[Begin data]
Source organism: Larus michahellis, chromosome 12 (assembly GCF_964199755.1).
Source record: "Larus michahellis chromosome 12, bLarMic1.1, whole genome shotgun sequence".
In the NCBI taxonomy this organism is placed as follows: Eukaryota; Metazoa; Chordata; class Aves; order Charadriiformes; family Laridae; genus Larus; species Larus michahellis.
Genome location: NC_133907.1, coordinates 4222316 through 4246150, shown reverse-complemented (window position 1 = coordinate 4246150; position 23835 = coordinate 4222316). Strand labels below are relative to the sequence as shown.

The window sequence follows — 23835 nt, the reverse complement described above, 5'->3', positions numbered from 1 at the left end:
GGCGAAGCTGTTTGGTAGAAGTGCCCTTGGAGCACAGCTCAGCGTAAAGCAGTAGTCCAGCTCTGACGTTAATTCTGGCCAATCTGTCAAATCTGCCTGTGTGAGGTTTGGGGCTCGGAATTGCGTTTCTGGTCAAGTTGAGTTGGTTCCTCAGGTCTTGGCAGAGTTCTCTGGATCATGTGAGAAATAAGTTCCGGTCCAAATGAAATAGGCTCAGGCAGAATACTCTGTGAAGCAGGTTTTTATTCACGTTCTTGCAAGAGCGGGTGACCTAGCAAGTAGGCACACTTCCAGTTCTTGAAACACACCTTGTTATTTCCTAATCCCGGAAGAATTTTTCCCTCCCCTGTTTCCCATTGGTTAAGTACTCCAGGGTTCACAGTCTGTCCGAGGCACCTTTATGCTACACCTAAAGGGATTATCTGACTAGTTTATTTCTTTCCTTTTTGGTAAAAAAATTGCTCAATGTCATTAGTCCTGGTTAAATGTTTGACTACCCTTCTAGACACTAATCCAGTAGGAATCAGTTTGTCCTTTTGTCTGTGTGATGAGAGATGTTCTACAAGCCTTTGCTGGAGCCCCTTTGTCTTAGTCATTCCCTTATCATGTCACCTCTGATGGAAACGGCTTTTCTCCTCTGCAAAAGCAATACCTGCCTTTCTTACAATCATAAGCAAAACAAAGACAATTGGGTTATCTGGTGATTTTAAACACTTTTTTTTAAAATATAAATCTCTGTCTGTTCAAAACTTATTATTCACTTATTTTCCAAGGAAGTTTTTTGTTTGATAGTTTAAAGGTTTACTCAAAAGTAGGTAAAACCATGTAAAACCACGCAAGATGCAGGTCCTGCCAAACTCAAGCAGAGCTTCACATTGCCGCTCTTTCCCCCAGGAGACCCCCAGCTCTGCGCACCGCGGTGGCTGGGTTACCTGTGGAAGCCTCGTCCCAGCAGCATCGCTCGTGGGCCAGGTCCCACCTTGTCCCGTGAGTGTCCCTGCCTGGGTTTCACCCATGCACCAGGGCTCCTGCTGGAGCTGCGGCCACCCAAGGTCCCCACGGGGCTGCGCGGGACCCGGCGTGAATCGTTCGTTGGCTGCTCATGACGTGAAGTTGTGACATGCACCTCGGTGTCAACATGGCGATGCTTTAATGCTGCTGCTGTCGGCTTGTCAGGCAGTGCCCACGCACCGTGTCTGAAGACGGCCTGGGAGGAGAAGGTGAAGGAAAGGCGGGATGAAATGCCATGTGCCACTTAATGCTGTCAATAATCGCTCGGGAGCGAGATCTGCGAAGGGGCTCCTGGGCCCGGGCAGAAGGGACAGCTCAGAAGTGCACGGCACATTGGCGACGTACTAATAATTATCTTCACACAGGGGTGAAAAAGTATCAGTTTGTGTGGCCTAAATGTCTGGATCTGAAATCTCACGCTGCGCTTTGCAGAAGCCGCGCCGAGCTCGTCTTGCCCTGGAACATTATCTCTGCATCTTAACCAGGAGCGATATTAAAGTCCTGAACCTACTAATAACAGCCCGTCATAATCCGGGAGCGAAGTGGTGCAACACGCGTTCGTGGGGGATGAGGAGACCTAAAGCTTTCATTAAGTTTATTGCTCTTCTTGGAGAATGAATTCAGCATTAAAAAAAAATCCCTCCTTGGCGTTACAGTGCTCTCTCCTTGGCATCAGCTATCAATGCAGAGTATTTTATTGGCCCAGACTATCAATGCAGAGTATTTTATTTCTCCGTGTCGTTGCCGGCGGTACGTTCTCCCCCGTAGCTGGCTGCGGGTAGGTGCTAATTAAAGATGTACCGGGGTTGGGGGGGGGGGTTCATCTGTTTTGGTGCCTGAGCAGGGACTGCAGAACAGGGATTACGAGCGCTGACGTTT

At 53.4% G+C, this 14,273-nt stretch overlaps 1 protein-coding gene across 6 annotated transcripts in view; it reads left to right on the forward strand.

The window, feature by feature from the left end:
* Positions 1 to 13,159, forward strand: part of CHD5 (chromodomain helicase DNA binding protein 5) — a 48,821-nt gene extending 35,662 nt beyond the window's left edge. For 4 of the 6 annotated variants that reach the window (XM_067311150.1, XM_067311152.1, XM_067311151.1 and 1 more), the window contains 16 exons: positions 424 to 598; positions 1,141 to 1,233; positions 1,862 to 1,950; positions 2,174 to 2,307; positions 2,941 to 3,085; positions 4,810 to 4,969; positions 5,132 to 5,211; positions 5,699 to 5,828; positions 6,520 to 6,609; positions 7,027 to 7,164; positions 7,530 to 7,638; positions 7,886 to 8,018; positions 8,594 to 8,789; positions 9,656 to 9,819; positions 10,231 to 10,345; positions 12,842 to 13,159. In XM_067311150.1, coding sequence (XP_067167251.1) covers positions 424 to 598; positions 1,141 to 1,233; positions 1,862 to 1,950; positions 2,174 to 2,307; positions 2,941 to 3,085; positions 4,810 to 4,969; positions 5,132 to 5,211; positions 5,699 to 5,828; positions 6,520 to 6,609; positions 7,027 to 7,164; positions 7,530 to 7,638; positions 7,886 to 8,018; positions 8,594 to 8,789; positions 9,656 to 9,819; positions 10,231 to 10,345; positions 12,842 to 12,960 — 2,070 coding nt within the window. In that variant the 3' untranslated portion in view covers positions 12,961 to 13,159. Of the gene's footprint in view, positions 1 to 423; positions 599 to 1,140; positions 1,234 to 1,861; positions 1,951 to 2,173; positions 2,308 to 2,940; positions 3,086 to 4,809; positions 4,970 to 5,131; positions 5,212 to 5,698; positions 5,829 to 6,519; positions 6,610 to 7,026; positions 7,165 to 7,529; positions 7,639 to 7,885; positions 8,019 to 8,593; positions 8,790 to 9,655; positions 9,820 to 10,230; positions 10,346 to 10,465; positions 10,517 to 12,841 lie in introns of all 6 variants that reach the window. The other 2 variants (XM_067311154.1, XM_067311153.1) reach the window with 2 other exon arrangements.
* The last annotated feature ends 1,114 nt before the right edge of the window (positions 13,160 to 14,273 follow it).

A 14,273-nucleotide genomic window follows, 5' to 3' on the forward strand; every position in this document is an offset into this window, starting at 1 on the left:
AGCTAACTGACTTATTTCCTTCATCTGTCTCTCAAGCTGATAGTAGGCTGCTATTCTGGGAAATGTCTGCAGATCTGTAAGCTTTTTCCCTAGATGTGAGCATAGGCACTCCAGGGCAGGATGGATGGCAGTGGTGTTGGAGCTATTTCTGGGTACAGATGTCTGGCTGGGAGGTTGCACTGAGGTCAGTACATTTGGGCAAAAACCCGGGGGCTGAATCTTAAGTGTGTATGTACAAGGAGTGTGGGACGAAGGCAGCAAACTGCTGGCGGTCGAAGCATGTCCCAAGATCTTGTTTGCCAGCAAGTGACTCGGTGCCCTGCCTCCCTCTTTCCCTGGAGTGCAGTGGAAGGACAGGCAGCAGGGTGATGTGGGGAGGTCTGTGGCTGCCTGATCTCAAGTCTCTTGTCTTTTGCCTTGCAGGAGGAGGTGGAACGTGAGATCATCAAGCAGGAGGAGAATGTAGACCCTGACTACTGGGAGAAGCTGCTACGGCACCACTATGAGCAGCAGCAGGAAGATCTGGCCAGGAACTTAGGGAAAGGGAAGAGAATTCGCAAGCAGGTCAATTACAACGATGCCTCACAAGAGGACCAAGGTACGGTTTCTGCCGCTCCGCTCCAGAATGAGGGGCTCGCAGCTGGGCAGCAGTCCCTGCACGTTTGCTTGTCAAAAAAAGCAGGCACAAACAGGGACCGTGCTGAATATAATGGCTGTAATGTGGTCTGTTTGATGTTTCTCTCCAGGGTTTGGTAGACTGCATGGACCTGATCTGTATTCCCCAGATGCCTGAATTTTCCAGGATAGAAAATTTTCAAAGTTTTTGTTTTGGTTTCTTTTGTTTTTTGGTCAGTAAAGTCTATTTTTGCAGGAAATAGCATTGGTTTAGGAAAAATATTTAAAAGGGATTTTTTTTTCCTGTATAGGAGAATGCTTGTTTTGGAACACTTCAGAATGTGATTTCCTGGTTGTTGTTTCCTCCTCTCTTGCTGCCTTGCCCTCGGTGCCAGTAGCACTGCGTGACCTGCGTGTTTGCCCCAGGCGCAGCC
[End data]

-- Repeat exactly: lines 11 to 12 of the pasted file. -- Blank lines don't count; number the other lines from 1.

A 14,273-nucleotide genomic window follows, 5' to 3' on the forward strand; every position in this document is an offset into this window, starting at 1 on the left:
AGCTAACTGACTTATTTCCTTCATCTGTCTCTCAAGCTGATAGTAGGCTGCTATTCTGGGAAATGTCTGCAGATCTGTAAGCTTTTTCCCTAGATGTGAGCATAGGCACTCCAGGGCAGGATGGATGGCAGTGGTGTTGGAGCTATTTCTGGGTACAGATGTCTGGCTGGGAGGTTGCACTGAGGTCAGTACATTTGGGCAAAAACCCGGGGGCTGAATCTTAAGTGTGTATGTACAAGGAGTGTGGGACGAAGGCAGCAAACTGCTGGCGGTCGAAGCATGTCCCAAGATCTTGTTTGCCAGCAAGTGACTCGGTGCCCTGCCTCCCTCTTTCCCTGGAGTGCAGTGGAAGGACAGGCAGCAGGGTGATGTGGGGAGGTCTGTGGCTGCCTGATCTCAAGTCTCTTGTCTTTTGCCTTGCAGGAGGAGGTGGAACGTGAGATCATCAAGCAGGAGGAGAATGTAGACCCTGACTACTGGGAGAAGCTGCTACGGCACCACTATGAGCAGCAGCAGGAAGATCTGGCCAGGAACTTAGGGAAAGGGAAGAGAATTCGCAAGCAGGTCAATTACAACGATGCCTCACAAGAGGACCAAGGTACGGTTTCTGCCGCTCCGCTCCAGAATGAGGGGCTCGCAGCTGGGCAGCAGTCCCTGCACGTTTGCTTGTCAAAAAAAGCAGGCACAAACAGGGACCGTGCTGAATATAATGGCTGTAATGTGGTCTGTTTGATGTTTCTCTCCAGGGTTTGGTAGACTGCATGGACCTGATCTGTATTCCCCAGATGCCTGAATTTTCCAGGATAGAAAATTTTCAAAGTTTTTGTTTTGGTTTCTTTTGTTTTTTGGTCAGTAAAGTCTATTTTTGCAGGAAATAGCATTGGTTTAGGAAAAATATTTAAAAGGGATTTTTTTTTCCTGTATAGGAGAATGCTTGTTTTGGAACACTTCAGAATGTGATTTCCTGGTTGTTGTTTCCTCCTCTCTTGCTGCCTTGCCCTCGGTGCCAGTAGCACTGCGTGACCTGCGTGTTTGCCCCAGGCGCAGCC